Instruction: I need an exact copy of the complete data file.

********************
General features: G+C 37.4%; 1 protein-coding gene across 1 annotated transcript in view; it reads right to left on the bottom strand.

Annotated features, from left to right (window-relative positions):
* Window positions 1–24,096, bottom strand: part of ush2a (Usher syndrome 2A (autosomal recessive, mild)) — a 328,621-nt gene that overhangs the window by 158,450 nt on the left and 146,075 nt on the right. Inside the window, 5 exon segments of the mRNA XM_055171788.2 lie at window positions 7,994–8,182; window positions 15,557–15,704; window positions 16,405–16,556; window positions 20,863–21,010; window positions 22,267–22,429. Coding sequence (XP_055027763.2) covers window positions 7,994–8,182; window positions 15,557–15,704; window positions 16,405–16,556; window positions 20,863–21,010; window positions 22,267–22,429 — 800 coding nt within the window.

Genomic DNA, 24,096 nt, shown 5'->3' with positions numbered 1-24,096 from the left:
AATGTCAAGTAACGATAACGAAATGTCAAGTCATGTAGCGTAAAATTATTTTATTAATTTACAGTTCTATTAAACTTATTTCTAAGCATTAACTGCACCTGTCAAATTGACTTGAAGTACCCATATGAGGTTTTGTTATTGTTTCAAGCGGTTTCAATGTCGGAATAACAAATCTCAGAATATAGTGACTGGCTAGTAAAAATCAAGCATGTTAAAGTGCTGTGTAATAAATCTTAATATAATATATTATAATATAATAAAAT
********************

General features: G+C 37.4%; 1 protein-coding gene across 1 annotated transcript in view; it reads right to left on the bottom strand.

Annotated features, from left to right (window-relative positions):
* Window positions 1–24,096, bottom strand: part of ush2a (Usher syndrome 2A (autosomal recessive, mild)) — a 328,621-nt gene that overhangs the window by 158,450 nt on the left and 146,075 nt on the right. Inside the window, 5 exon segments of the mRNA XM_055171788.2 lie at window positions 7,994–8,182; window positions 15,557–15,704; window positions 16,405–16,556; window positions 20,863–21,010; window positions 22,267–22,429. Coding sequence (XP_055027763.2) covers window positions 7,994–8,182; window positions 15,557–15,704; window positions 16,405–16,556; window positions 20,863–21,010; window positions 22,267–22,429 — 800 coding nt within the window.

Genomic DNA, 24,096 nt, shown 5'->3' with positions numbered 1-24,096 from the left:
AATGTCAAGTAACGATAACGAAATGTCAAGTCATGTAGCGTAAAATTATTTTATTAATTTACAGTTCTATTAAACTTATTTCTAAGCATTAACTGCACCTGTCAAATTGACTTGAAGTACCCATATGAGGTTTTGTTATTGTTTCAAGCGGTTTCAATGTCGGAATAACAAATCTCAGAATATAGTGACTGGCTAGTAAAAATCAAGCATGTTAAAGTGCTGTGTAATAAATCTTAATATAATATATTATAATATAATAAAAT